ON JANUARY 30, 1911, Taal Volcano erupted killing approximately 1,500 people and millions of pesos worth of damage was wrought. Post mortem examination of the victims seemed to show that practically all had died of scalding by hot steam or hot mud, or both.
A huge fan-shaped cloud of what looked like a black smoke rose to a great height estimated at about a mile. It crossed and cris-crossed with a brilliant electrical display. This cloud finally shot up that marked the culmination of the eruption around 2 in the morning of January 30.
Every living thing on the volcano island, with the possible exception of a rooster, was destroyed. One young woman survived about 24 hours before succumbing to her injuries.
All the vegetation was bent downward away from the crater which indicated that there must have been a very strong blast down the outside slopes of the cone. Very little vegetation was actually burned or even scorched. No evidences of lava could be descovered anywhere, nor have geologists been able to find any traceable records of lava fl ow. In this respect the Taal volcano is unique. Another peculiarity of the geologic aspects of the volcano is the fact that no sulphur had been found on the volcano.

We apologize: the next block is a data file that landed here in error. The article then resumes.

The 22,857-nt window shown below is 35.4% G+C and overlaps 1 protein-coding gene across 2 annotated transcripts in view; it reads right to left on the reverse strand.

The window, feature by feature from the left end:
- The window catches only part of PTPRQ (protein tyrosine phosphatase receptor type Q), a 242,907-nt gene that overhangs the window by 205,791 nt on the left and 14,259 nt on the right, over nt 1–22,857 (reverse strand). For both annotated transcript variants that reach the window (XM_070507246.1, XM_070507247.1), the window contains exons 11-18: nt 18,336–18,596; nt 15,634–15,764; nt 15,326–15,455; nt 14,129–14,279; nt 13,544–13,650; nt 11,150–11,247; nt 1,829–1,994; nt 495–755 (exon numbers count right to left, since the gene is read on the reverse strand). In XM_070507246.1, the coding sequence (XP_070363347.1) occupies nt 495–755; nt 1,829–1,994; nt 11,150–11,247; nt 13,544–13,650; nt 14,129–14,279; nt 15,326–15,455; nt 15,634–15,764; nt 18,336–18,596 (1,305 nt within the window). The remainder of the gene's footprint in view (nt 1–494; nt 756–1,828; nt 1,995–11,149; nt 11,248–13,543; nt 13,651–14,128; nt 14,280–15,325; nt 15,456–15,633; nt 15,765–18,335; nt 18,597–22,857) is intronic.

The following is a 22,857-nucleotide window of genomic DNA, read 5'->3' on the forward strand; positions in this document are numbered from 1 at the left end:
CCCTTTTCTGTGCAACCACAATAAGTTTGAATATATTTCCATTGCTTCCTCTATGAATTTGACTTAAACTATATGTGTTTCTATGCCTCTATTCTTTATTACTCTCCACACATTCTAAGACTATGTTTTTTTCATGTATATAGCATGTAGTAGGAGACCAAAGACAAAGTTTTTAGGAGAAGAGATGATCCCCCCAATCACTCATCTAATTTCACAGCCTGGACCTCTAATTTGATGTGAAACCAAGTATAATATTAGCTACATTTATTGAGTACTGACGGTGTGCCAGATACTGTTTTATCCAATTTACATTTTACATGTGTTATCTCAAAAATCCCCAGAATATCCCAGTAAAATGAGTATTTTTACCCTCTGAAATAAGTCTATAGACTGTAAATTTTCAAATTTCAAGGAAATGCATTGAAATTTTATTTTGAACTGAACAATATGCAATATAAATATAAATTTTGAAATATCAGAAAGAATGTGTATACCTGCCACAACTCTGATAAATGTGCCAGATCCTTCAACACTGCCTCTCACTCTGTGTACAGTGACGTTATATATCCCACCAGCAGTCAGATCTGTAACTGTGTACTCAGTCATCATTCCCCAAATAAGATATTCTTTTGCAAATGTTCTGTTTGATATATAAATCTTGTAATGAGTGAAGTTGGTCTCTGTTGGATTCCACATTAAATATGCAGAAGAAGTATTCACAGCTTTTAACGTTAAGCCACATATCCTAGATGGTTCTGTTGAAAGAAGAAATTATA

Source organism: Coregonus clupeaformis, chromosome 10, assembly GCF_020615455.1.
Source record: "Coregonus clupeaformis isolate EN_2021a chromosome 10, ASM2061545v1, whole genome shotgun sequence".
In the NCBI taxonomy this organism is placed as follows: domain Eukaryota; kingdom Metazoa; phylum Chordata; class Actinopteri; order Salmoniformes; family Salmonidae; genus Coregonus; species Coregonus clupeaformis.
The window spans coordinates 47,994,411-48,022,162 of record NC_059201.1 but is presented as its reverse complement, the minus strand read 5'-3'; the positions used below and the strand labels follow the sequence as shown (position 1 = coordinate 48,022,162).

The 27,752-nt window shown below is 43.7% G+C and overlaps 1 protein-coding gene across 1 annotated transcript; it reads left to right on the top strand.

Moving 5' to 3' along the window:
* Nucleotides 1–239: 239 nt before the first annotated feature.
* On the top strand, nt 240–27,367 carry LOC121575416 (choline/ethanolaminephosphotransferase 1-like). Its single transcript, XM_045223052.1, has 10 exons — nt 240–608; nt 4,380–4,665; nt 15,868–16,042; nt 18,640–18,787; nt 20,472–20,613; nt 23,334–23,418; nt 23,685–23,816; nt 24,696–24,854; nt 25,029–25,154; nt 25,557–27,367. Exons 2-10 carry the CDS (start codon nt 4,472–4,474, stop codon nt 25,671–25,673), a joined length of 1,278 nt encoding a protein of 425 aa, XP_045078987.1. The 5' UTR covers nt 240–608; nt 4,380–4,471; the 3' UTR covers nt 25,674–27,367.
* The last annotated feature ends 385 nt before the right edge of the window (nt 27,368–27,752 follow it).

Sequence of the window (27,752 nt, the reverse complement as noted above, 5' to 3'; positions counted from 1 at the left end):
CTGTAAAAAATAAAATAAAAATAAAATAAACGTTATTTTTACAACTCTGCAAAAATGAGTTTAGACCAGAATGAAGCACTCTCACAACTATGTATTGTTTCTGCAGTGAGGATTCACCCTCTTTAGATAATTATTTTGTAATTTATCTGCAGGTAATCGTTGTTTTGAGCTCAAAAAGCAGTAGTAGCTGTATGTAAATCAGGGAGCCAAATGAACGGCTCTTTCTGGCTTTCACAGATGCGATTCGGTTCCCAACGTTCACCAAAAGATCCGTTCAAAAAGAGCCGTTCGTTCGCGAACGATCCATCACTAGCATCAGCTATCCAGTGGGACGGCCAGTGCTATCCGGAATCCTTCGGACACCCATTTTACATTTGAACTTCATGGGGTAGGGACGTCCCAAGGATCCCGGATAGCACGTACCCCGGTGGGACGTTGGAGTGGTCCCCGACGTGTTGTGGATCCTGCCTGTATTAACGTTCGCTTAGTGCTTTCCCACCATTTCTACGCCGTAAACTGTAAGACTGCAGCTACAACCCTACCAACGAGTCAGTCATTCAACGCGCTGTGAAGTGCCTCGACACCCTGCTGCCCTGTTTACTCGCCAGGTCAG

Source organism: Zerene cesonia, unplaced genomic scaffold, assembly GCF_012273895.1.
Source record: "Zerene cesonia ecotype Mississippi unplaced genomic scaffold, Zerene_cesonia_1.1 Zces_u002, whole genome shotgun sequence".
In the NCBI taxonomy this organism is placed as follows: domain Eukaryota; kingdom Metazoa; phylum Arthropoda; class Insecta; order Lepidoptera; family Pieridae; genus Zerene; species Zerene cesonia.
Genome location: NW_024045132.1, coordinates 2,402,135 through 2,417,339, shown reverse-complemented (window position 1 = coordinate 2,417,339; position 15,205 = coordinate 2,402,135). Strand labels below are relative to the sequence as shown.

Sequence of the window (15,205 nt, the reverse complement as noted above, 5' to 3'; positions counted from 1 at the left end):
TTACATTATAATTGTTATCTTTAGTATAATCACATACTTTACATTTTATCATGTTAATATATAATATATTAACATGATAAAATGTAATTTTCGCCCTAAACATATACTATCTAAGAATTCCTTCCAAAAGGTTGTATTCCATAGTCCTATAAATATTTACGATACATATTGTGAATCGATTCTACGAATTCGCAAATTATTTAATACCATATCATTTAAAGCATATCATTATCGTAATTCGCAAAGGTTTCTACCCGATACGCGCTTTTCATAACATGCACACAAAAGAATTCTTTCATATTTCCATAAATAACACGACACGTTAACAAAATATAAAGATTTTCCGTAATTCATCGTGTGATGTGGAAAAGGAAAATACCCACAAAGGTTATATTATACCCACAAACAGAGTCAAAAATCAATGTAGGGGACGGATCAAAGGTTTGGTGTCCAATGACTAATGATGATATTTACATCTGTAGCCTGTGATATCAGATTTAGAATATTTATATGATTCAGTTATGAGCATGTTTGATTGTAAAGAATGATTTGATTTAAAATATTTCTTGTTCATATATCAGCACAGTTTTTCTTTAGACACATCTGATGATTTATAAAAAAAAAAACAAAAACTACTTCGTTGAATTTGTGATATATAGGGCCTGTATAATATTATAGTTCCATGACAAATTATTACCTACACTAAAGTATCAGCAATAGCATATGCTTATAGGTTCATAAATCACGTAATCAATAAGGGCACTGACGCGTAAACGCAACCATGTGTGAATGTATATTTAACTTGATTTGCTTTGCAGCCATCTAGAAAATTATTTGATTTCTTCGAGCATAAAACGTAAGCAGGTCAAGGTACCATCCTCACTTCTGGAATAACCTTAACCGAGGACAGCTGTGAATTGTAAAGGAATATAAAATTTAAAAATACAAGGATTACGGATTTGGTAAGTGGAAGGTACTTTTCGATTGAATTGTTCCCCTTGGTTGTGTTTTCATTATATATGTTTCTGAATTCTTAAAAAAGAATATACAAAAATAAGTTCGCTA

According to scientists, the island on which Taal is situated sank from three to ten feet as a result of the eruption. This claim has been disputed by laymen, but subsequent investigations have established it to be true. It has also been found that the southern shore of Lake Taal sank in elevation as a result of the eruption. The course of the Pansipit river, the only outlet of the lake, at its southern shore, was considerably changed.